The case method is a cornerstone of the HBS pedagogical
method. During their time at HBS, students will step into the shoes of 500
different case protagonists – and learn how to make difficult, critical
decisions with limited information. Case protagonists visiting class (and
providing insight into a particular decision making process) is often a
highlight of the HBS curriculum.
Elliott Davis is one of the many students who has
benefited from such insights. Elliott came to HBS after four years at IBM
doing social business and digital marketing consulting. Though he loved what he
did, he pursued an MBA to prepare to do what he loved. Next year, he’ll be joining
Samsung’s global strategy consulting group in Seoul.
What’s it like to
learn through the case method?
The case method is, hmm… Nervousness. Confidence.
Inspiration. Entertainment. And so many other glittery words. It is nervousness
and confidence at once because of the huge responsibility we feel to share our
relevant work experiences with the class, and the authority bestowed on each of
us for having said experiences. Moreover, I dare you to try and sit through an
entire case discussion without being totally inspired by your seatmate’s successes
or professor’s knowledge. I dare you to try to go a full 80 minutes without
laughing or applauding. I bet you can’t.
What is a case
HBS cases all revolve around a decision some leader at an
organization must make to address a challenge or set a strategy or respond to
shareholders or build a business (or any other business-related situation).
Those leaders are called case protagonists, and they could be CEOs, Presidents,
board members, analysts, you name it.
How often do case
protagonists visit class?
The best part about HBS teaching the cases that it writes is
that the school now has a personal relationship with the case protagonists.
They even come to class sometimes! I wouldn’t say that there’s a hard and fast
rule for how often protagonists come to class, but it’s pretty frequent. It
varies by class, of course, but I’ve had four protagonists come visit (with two
more Skyping in) over the last three weeks.
Why do you think case
protagonist visits are an important part of the HBS experience?
As great as the case method is at distilling key messages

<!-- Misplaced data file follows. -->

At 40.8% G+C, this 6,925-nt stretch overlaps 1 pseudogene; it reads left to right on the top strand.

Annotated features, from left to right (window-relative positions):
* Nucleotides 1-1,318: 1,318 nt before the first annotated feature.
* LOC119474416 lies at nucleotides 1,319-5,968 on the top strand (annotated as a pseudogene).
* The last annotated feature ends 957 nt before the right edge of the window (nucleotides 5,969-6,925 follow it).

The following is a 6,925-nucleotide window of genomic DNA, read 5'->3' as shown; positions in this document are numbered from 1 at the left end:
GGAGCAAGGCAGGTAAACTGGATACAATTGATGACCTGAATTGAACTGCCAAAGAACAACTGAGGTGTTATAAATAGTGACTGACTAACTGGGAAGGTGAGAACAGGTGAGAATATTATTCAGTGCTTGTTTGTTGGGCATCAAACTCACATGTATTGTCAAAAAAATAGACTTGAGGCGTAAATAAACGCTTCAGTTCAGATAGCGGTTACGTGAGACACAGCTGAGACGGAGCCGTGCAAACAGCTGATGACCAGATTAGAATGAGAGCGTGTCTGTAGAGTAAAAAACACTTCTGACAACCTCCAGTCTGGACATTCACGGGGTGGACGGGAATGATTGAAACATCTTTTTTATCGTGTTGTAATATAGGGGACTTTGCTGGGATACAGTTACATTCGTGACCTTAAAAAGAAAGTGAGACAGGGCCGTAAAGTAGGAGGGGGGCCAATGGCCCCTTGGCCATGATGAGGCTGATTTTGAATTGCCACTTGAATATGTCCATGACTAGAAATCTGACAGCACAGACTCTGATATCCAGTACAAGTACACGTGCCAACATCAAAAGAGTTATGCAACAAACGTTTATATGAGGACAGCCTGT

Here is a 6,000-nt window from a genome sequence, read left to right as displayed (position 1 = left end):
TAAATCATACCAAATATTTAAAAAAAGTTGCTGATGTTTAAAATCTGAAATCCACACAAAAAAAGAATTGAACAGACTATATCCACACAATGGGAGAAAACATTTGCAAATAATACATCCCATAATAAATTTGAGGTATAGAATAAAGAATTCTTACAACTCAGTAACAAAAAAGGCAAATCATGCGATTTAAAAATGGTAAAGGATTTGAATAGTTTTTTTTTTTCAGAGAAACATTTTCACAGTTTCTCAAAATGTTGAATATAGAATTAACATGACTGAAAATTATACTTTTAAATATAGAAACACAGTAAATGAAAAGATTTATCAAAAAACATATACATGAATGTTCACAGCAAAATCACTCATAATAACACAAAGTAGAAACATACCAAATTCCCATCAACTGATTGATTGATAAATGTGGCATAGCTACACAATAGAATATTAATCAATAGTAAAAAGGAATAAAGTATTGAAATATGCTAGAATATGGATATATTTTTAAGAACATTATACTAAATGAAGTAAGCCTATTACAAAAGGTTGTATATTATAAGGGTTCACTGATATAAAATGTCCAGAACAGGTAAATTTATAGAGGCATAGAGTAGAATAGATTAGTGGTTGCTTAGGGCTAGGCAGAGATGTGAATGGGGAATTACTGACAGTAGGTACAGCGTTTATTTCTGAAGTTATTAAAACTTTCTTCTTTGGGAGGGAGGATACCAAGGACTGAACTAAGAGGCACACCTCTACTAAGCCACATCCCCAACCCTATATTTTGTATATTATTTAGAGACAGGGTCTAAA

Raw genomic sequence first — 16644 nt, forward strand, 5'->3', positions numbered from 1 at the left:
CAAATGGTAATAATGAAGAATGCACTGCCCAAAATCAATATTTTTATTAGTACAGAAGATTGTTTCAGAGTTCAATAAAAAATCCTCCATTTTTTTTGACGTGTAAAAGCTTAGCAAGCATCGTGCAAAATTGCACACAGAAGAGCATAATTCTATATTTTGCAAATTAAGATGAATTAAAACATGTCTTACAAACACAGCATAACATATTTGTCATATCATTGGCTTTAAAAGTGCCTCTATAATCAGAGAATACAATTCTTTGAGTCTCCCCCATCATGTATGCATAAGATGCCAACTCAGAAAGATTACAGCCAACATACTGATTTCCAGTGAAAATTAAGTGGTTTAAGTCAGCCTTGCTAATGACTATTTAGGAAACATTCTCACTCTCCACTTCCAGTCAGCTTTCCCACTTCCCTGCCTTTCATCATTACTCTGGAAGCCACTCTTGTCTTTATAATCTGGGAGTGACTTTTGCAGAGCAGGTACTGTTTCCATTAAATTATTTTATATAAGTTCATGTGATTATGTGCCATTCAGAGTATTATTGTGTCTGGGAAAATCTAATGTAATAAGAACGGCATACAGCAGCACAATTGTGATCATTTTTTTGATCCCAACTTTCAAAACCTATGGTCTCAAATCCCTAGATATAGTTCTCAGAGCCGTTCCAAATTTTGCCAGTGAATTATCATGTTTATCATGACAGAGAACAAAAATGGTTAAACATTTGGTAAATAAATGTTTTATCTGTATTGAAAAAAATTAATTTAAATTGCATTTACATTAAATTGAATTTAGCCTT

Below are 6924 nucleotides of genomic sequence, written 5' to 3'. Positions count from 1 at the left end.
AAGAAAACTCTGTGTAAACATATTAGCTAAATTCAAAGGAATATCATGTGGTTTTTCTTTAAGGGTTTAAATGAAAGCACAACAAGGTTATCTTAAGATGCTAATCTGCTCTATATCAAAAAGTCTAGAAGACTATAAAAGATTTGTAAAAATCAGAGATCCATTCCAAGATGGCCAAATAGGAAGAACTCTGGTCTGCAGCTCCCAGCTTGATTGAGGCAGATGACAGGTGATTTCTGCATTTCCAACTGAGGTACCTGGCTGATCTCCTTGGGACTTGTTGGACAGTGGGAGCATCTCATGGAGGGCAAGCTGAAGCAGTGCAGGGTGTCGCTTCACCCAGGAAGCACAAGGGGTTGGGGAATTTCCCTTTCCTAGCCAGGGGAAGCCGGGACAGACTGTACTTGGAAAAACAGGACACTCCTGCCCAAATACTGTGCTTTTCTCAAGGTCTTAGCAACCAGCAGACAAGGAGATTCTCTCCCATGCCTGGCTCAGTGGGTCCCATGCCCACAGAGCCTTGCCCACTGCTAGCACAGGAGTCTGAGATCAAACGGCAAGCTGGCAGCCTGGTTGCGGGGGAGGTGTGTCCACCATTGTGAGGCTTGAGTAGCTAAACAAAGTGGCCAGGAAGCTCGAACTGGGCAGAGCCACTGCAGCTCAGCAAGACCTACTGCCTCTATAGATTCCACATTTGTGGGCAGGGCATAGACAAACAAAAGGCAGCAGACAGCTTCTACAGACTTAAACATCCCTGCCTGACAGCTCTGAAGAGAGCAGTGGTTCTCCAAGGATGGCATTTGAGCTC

and presenting important information, it is also nice to simply be quiet and
soak up a protagonist’s wisdom. Yes, we can ask questions, but I thoroughly
enjoy the first few minutes with them where they tell us how they “made it” - whether
that be by 50% luck or 100% luck (as the story usually goes). They talk about
their daily routines and lessons they’ve learned along the way. They tell us
about their failings and their setbacks, something every HBS student longs to
hear so that we feel that we’re still “on track” haha.
Who have been your
favorite protagonists who have visited?
Two protagonists stand out to me as being particularly
memorable. First, Greg Glassman, creator of CrossFit, came to class and blew
all of our minds with his passion. His no-nonsense, matter-of-fact, cynical
view on the world of fitness was… jaw-dropping. I enjoyed hearing him so much
that I also joined a lunch he was speaking at after class ended.
Second, Jon Claude Biver, titan of the Swiss watch industry
and revitalizer of such watch brands as Blancpain, Tag Heuer, and Hublot, was
my favorite protagonist by a longshot. He spoke about love and passion being
the only two things you need in this world – and mentioned that a passion can
be chosen, but a love cannot.
What advice do you
have for prospective students who are considering applying to HBS?
I’m going to let you in on a little secret…if you want to
come here, be a good person. No, you don’t have to sign up for a mission trip
or feed orphans, even though that would be awesome if you have the time...it’s
easier than that.
It’s being kind. It’s being ethical and acting with
integrity. It’s being respectful and grateful to others. It’s enjoying the
presence of people and giving as much knowledge as you plan to take. Practice